Released in the first weeks of the Sixties, the Peugeot 404 raised a lot of eyebrows, not as a result of its sweeping design, but because of its remarkable resemblance to another Pininfarina design, saloon cars produced in the UK by auto giants BMC.

The Austin Cambridge/Morris Oxford saloon and station wagon combination were also styled by the Italian design house and were almost identical to the 404.

It was a sign of the times that the “cout de estante” between BMC and Peugeot coupled with nearly total dependence on Pininfarina that the two auto giant refused to make an issue of the almost flagrant breach of business ethics, putting their new model into production without a further word being said.

>The furore around the design rapidly petered out, and the French public was soon drawn to the 404, an elegant and well-finished machine, with compliant handling thanks to its independent front suspension and sharp, well-weighted steering.

>Soon Peugeot released coupe and cabriolet versions of the 404, although these looked entirely different from the saloon and were available only with the 1.6-litre (98 cu in) engine, with or without fuel injection.


Entry-level models came with the 403's 1.5-litre (90 cu in) engine, although a new 1.6-litre (98 cu in) model, based on the old unit, was also offered with a lively 85bhp on tap.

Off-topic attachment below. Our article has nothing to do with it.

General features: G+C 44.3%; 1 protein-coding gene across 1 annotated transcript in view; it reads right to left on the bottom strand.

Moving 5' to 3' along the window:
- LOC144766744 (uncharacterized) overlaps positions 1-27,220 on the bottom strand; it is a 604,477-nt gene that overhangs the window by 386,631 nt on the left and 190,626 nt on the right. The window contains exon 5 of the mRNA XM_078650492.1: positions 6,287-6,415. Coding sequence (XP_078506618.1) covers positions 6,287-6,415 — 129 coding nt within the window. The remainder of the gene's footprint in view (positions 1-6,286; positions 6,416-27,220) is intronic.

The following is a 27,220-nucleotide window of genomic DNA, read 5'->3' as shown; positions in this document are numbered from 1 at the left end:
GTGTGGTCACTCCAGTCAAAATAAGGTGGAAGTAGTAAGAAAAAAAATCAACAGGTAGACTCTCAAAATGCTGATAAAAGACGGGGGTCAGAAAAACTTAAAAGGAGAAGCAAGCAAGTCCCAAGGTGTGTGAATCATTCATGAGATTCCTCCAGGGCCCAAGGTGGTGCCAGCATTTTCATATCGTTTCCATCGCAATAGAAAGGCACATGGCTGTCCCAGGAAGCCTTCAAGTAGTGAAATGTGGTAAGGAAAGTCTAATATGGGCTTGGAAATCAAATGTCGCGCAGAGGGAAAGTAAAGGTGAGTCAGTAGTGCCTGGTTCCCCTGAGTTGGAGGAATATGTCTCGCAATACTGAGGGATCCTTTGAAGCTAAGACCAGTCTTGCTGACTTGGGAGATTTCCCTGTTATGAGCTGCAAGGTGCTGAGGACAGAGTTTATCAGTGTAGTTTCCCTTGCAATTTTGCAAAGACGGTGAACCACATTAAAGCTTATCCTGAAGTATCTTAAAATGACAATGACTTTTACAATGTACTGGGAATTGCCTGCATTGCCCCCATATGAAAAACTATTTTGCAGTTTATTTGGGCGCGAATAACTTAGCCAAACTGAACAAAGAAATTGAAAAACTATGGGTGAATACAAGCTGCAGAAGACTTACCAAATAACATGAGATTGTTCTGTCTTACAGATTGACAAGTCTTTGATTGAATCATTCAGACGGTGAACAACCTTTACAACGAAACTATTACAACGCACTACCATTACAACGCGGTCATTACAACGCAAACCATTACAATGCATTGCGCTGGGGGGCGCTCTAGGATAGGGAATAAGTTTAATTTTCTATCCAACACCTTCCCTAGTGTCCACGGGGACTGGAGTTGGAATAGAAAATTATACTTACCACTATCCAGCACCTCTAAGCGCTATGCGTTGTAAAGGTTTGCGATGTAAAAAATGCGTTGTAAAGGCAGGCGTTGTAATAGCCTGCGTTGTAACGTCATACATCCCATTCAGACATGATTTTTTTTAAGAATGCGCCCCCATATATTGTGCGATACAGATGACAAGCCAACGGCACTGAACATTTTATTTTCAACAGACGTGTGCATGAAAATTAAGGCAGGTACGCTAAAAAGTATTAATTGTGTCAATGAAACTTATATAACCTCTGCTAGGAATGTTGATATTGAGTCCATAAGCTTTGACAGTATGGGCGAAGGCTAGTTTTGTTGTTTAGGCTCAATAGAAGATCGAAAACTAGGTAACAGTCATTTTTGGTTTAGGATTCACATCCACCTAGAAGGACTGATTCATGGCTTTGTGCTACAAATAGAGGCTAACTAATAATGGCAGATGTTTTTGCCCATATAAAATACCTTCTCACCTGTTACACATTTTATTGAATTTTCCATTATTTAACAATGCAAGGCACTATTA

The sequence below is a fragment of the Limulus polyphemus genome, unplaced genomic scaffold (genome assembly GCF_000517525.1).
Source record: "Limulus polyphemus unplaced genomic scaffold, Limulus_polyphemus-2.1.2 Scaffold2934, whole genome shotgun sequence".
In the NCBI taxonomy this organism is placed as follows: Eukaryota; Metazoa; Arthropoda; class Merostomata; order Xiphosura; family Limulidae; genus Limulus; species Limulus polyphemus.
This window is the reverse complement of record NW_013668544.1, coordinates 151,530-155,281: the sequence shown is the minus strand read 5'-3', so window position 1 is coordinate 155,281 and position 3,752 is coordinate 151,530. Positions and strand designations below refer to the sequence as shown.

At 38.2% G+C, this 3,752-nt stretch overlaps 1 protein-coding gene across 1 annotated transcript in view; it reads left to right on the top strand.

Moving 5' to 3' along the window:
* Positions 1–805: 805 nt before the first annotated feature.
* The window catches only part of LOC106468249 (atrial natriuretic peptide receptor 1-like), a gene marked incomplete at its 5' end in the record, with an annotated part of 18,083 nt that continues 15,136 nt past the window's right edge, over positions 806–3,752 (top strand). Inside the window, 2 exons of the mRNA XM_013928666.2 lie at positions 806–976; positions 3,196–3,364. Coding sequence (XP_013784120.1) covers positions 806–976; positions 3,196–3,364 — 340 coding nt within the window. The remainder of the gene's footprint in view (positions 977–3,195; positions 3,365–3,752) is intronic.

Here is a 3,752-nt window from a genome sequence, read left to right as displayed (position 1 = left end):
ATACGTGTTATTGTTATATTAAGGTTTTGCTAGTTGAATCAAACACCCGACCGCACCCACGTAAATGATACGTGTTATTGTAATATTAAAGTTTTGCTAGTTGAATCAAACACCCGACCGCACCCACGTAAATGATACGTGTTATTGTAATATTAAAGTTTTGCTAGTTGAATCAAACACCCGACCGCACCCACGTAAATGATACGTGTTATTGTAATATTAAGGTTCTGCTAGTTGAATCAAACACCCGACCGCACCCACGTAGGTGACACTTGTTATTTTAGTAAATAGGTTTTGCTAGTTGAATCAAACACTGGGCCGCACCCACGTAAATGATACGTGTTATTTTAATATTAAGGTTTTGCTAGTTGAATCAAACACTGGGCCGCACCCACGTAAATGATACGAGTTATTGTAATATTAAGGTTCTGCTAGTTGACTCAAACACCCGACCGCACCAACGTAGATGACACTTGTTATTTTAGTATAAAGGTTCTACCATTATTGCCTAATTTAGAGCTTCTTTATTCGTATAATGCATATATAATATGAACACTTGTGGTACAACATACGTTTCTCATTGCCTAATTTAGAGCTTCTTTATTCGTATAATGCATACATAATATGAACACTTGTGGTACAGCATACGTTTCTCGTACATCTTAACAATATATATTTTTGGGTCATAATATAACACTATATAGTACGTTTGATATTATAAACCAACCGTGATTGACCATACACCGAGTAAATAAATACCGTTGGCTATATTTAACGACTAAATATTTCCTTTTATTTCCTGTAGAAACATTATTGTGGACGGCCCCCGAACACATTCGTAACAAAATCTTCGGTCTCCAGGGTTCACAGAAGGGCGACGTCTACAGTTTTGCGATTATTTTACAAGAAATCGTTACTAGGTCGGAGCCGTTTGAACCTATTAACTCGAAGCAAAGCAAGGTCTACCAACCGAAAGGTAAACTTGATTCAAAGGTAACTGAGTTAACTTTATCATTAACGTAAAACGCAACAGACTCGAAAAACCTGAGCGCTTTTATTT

Some petrol driven 404’s were fitted with fuel injection engines, pushing the power output up to a class-leading 96bhp, enough to provide the 404 with a genuine 160km/h (100mph) cruising ability.

As was the case with its predecessor, the 403, Peugeot offered simple estate versions, as well as an eight-seater Familiare model.

Those who were prepared to sacrifice performance for fuel economy could settle for a 2-litre, 122 cu in diesel engined 404 capable of generating just 53 bhp.

The Peugeot 404 was an ideal no-frills workhorse for people who wanted a robust and sturdy workhorse, an idea people carrier, especially the eight-seater “ Familiare” estate.

The Familiare, as well as the 404 sedan, proved to be very popular as taxicabs, not only in France but also across Western Europe, Africa, and as far as the Middle East.

Peugeot's total global output for the 404 had reached more than two and a half million when the model was taken out of production in 1975.

A testament to the model’s versatility and durability was that more than two decades later, Peugeot 404s could still be seen at work daily.

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